Fstoppers highlights the X1D has nothing in common with it’s namesake, the Canon 1D X. Both are top of the line cameras with high price tags. However, the just-announced Swedish handmade camera is medium format and does without pentaprism:
Since its transition to digital, medium format has been thought of as bulky and heavy systems for high profit commercial jobs or for wealthy photographers. Despite the attempt of Leica to create a smaller camera with the S series, no real alternative to the Hasselblad H and Phase One DF/XF has found a place on the market. However, this might change today with the brand-new Hasselblad X1D (…) It will also be interesting to see if and how Phase One and Pentax will react to this announcement. Phase One bought Mamiya a few months ago, and we might be tempted to dream of the Mamiya 7 being brought back to life with a hint of digital magic in it. This would make for a very captivating game between the two Scandinavian companies.
“Medium format and mirrorless is the future of the high-end camera market,” states EOSHD, and slaps Canon and says the X1D “sets a direction”:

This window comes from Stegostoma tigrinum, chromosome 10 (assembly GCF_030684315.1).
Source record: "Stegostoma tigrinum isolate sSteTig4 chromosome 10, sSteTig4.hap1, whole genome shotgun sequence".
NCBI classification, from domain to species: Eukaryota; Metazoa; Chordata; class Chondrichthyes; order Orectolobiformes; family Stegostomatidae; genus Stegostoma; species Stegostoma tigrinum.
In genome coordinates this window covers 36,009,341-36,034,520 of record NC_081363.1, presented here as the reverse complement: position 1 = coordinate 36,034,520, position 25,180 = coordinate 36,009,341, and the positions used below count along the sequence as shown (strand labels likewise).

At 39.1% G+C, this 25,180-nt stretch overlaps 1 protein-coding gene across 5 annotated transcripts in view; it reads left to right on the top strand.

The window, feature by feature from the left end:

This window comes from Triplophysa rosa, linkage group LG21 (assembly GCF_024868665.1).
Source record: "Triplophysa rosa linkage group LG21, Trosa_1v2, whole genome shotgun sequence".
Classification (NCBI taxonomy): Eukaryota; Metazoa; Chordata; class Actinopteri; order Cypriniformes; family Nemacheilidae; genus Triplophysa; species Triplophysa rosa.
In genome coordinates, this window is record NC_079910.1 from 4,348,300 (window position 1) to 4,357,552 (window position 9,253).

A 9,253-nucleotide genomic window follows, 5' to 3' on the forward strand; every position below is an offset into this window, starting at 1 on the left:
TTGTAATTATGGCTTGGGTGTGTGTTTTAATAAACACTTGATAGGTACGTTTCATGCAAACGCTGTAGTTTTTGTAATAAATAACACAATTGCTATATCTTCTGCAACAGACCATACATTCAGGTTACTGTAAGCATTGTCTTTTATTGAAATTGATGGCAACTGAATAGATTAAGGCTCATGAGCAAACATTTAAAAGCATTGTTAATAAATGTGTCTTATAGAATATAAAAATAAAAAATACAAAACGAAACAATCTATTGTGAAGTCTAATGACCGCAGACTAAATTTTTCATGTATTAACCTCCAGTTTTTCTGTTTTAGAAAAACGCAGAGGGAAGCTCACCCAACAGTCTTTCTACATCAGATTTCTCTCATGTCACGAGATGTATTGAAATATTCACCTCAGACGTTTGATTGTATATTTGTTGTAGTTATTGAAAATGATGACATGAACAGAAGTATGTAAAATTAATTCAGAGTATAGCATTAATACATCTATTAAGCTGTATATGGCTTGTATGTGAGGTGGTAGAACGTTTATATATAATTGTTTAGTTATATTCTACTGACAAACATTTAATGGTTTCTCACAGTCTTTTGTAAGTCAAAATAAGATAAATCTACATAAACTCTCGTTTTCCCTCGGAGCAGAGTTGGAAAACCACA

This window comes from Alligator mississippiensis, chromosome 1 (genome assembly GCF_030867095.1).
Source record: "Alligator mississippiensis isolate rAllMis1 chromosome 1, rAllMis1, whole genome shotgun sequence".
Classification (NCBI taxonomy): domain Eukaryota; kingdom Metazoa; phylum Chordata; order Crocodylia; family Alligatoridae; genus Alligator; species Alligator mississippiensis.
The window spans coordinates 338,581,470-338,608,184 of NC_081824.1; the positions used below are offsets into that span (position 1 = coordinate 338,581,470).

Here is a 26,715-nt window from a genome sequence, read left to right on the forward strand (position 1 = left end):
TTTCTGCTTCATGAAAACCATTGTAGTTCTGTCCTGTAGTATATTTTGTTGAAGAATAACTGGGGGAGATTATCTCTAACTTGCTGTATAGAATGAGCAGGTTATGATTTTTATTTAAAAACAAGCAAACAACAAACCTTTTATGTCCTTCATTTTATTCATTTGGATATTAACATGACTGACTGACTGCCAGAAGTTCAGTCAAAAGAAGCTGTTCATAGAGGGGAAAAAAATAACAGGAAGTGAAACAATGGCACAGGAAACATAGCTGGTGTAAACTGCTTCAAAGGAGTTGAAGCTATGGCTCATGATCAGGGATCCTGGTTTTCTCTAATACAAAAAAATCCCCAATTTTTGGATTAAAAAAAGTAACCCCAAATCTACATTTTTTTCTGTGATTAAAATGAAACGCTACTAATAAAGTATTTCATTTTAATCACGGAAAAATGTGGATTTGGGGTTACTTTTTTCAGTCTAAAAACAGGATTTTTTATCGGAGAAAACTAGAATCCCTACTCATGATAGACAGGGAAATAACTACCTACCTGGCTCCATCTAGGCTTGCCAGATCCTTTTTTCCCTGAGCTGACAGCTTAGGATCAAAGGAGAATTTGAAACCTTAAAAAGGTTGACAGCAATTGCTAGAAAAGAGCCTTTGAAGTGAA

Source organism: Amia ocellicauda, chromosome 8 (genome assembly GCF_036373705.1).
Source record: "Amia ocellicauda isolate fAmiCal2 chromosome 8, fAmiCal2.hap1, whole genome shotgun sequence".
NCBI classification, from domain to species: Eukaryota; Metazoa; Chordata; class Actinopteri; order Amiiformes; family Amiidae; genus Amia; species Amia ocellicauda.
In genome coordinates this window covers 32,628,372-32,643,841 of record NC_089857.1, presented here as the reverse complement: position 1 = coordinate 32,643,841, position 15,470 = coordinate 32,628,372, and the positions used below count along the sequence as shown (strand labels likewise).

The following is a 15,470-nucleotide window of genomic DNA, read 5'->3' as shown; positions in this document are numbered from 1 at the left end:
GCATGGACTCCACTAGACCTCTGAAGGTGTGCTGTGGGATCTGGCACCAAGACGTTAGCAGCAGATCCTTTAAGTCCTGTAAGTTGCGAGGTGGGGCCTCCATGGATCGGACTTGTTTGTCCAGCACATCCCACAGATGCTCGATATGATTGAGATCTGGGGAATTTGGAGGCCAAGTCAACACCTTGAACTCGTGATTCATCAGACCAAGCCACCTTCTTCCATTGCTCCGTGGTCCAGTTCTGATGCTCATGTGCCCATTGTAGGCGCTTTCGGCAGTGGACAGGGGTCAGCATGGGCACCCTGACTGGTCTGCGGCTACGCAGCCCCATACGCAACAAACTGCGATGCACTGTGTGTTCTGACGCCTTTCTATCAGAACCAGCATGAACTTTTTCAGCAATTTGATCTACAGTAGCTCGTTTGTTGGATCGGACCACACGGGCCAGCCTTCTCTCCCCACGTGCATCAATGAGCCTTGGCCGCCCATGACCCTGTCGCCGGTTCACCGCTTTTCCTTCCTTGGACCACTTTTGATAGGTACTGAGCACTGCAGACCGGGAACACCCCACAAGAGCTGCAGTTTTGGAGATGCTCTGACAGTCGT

Hasselblad have realized this early.
Mirrorless cameras, the associated technology and medium format, are the logical progression of upscaling current camera technology, a progression that a patents war won’t stop.
Canon file a lot of patents, but having lived in Berlin for a while now, I understand why the Germans might have beaten them to it.
Perhaps caught out by these incredible form filing skills, Canon’s response has been to hold back on releazing an alternative technology to Arri’s dual-gain architecture for the time being and the rumours of their high-end mirrorless camera came to nought, along with rumors of their high-end medium format system.
The Verge calls the X1D a photography nerd’s dream camera, with medium format leaving the studio, saying “it’s a damn cool camera.” First hands-on impressions:
I’m still taken aback at just how compact it is. It’s close in size to a Canon Rebel, and could easily fit in a shoulder bag or hang from your neck all day. Shooting with it is like shooting with most compact SLRs or other mirrorless cameras; it’s just that you’re shooting with an image sensor significantly larger than anything else.
An ideal camera for on-location portraiture, however:
The camera is not fast. It takes a long time to boot up, a long time to write images to its dual SD cards, and navigating the interface isn’t exactly smooth. The autofocus system is slow and ponderous, and you can hear the lenses cranking away as they rack back and forth trying to lock focus. This is definitely not a camera for sports photography or any fast action.